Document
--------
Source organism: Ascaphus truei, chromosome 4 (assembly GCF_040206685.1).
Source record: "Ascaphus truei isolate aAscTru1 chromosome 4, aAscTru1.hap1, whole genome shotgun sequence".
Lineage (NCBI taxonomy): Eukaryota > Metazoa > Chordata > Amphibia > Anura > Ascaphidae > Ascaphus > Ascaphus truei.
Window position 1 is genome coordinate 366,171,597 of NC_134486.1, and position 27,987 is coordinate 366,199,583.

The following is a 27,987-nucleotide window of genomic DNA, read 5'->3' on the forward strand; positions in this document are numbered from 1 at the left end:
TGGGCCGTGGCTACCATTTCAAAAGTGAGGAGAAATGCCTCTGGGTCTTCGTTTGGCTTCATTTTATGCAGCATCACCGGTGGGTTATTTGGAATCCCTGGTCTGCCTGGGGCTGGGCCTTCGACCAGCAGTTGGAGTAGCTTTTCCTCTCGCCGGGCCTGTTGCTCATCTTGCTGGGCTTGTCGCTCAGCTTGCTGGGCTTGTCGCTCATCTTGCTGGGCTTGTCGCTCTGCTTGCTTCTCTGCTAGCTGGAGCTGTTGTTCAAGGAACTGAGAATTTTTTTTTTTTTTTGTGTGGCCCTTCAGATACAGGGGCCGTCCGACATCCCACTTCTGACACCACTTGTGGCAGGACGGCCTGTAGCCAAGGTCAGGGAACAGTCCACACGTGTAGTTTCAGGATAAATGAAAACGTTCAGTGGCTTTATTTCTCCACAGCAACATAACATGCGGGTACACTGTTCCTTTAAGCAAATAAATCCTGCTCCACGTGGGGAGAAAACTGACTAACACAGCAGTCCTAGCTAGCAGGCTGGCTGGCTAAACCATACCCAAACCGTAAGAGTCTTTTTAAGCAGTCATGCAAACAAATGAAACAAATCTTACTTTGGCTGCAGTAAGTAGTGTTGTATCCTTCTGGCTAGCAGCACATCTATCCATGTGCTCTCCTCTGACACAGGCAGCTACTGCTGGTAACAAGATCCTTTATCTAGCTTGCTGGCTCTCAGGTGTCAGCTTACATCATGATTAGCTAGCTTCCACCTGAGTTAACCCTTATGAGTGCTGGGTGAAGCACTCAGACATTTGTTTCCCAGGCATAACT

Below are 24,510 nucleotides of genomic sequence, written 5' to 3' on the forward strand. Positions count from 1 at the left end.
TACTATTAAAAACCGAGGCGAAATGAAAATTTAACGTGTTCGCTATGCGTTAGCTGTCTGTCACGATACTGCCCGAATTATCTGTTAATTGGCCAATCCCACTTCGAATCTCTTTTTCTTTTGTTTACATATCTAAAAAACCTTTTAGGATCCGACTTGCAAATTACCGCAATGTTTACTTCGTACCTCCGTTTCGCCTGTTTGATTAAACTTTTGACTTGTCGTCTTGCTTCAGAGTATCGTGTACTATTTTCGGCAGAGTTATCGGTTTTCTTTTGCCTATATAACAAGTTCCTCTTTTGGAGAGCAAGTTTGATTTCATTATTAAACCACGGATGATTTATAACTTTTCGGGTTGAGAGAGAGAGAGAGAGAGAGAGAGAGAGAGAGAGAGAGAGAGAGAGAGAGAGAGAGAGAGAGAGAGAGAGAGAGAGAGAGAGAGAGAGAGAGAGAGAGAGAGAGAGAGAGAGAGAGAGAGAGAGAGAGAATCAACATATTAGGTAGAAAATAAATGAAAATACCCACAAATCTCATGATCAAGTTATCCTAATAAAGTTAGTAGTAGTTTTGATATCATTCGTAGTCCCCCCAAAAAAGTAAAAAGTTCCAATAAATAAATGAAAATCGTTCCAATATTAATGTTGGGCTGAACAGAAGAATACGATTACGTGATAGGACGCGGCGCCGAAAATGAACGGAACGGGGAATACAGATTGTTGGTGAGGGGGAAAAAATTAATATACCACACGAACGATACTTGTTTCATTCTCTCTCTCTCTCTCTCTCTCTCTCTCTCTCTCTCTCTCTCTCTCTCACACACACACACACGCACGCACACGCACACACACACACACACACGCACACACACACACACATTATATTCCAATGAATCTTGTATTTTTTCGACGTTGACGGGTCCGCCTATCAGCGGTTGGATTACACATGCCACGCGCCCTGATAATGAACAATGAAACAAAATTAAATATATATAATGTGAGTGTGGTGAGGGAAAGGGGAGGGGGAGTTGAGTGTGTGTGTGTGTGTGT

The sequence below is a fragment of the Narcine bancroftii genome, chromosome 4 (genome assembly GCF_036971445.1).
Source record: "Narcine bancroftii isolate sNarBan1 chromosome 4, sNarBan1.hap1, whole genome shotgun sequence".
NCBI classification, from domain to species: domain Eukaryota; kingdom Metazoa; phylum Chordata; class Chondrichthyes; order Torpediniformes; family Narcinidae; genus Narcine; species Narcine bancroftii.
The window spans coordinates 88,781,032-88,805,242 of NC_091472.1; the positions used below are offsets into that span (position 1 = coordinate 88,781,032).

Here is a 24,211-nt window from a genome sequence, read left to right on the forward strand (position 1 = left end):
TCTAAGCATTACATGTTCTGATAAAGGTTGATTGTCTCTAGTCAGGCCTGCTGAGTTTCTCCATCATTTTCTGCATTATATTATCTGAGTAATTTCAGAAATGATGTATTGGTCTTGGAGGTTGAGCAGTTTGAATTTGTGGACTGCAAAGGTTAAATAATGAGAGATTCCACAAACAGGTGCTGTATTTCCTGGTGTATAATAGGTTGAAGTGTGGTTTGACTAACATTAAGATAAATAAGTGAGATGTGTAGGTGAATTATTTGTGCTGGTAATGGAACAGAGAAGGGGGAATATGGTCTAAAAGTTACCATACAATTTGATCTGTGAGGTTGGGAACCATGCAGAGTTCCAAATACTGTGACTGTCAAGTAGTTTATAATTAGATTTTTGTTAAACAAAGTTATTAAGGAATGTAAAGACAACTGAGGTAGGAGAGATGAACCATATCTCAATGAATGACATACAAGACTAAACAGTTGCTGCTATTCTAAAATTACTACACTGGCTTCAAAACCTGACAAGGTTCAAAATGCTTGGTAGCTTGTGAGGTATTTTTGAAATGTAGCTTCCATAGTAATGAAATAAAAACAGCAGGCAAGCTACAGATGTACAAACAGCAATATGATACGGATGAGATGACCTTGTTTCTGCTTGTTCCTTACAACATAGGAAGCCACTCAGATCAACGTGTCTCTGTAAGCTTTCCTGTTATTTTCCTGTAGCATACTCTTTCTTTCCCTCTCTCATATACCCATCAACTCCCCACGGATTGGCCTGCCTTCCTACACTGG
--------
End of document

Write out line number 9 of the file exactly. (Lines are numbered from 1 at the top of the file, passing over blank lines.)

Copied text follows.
The sequence below is a fragment of the Narcine bancroftii genome, chromosome 4 (genome assembly GCF_036971445.1).